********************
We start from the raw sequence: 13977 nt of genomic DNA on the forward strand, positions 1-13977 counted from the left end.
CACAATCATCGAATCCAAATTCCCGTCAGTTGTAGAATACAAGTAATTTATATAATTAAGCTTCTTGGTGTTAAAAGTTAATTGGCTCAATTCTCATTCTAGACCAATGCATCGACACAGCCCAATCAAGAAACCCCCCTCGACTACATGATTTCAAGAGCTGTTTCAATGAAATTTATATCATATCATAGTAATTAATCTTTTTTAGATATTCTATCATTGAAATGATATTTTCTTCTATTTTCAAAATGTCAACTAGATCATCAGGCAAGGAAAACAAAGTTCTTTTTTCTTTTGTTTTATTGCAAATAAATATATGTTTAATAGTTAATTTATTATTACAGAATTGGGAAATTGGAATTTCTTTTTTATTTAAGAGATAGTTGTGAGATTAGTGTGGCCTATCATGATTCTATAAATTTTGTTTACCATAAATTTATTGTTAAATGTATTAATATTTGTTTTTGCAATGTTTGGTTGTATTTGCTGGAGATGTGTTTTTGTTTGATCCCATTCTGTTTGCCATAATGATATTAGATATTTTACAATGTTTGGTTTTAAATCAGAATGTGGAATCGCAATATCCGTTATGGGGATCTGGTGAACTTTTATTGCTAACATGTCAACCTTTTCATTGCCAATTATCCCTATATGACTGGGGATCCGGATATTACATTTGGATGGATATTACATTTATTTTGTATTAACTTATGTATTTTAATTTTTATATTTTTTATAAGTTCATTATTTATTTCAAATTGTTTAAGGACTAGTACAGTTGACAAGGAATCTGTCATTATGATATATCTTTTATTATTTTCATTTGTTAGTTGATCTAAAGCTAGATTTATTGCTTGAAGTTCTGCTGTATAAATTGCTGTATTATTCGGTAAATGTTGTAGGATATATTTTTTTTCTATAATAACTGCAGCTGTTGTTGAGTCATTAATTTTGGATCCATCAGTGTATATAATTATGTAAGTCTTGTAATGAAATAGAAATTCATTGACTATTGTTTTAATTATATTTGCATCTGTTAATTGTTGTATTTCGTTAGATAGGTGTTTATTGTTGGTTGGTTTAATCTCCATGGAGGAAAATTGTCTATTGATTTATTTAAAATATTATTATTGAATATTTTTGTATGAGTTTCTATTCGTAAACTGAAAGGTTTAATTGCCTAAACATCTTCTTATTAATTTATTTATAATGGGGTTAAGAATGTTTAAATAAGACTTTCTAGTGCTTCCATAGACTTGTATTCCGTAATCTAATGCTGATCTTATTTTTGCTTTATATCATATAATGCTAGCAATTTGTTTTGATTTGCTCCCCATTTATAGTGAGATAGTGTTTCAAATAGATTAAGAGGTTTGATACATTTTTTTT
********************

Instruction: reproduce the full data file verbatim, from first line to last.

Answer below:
We start from the raw sequence: 13977 nt of genomic DNA on the forward strand, positions 1-13977 counted from the left end.
CACAATCATCGAATCCAAATTCCCGTCAGTTGTAGAATACAAGTAATTTATATAATTAAGCTTCTTGGTGTTAAAAGTTAATTGGCTCAATTCTCATTCTAGACCAATGCATCGACACAGCCCAATCAAGAAACCCCCCTCGACTACATGATTTCAAGAGCTGTTTCAATGAAATTTATATCATATCATAGTAATTAATCTTTTTTAGATATTCTATCATTGAAATGATATTTTCTTCTATTTTCAAAATGTCAACTAGATCATCAGGCAAGGAAAACAAAGTTCTTTTTTCTTTTGTTTTATTGCAAATAAATATATGTTTAATAGTTAATTTATTATTACAGAATTGGGAAATTGGAATTTCTTTTTTATTTAAGAGATAGTTGTGAGATTAGTGTGGCCTATCATGATTCTATAAATTTTGTTTACCATAAATTTATTGTTAAATGTATTAATATTTGTTTTTGCAATGTTTGGTTGTATTTGCTGGAGATGTGTTTTTGTTTGATCCCATTCTGTTTGCCATAATGATATTAGATATTTTACAATGTTTGGTTTTAAATCAGAATGTGGAATCGCAATATCCGTTATGGGGATCTGGTGAACTTTTATTGCTAACATGTCAACCTTTTCATTGCCAATTATCCCTATATGACTGGGGATCCGGATATTACATTTGGATGGATATTACATTTATTTTGTATTAACTTATGTATTTTAATTTTTATATTTTTTATAAGTTCATTATTTATTTCAAATTGTTTAAGGACTAGTACAGTTGACAAGGAATCTGTCATTATGATATATCTTTTATTATTTTCATTTGTTAGTTGATCTAAAGCTAGATTTATTGCTTGAAGTTCTGCTGTATAAATTGCTGTATTATTCGGTAAATGTTGTAGGATATATTTTTTTTCTATAATAACTGCAGCTGTTGTTGAGTCATTAATTTTGGATCCATCAGTGTATATAATTATGTAAGTCTTGTAATGAAATAGAAATTCATTGACTATTGTTTTAATTATATTTGCATCTGTTAATTGTTGTATTTCGTTAGATAGGTGTTTATTGTTGGTTGGTTTAATCTCCATGGAGGAAAATTGTCTATTGATTTATTTAAAATATTATTATTGAATATTTTTGTATGAGTTTCTATTCGTAAACTGAAAGGTTTAATTGCCTAAACATCTTCTTATTAATTTATTTATAATGGGGTTAAGAATGTTTAAATAAGACTTTCTAGTGCTTCCATAGACTTGTATTCCGTAATCTAATGCTGATCTTATTTTTGCTTTATATCATATAATGCTAGCAATTTGTTTTGATTTGCTCCCCATTTATAGTGAGATAGTGTTTCAAATAGATTAAGAGGTTTGATACATTTTTTTT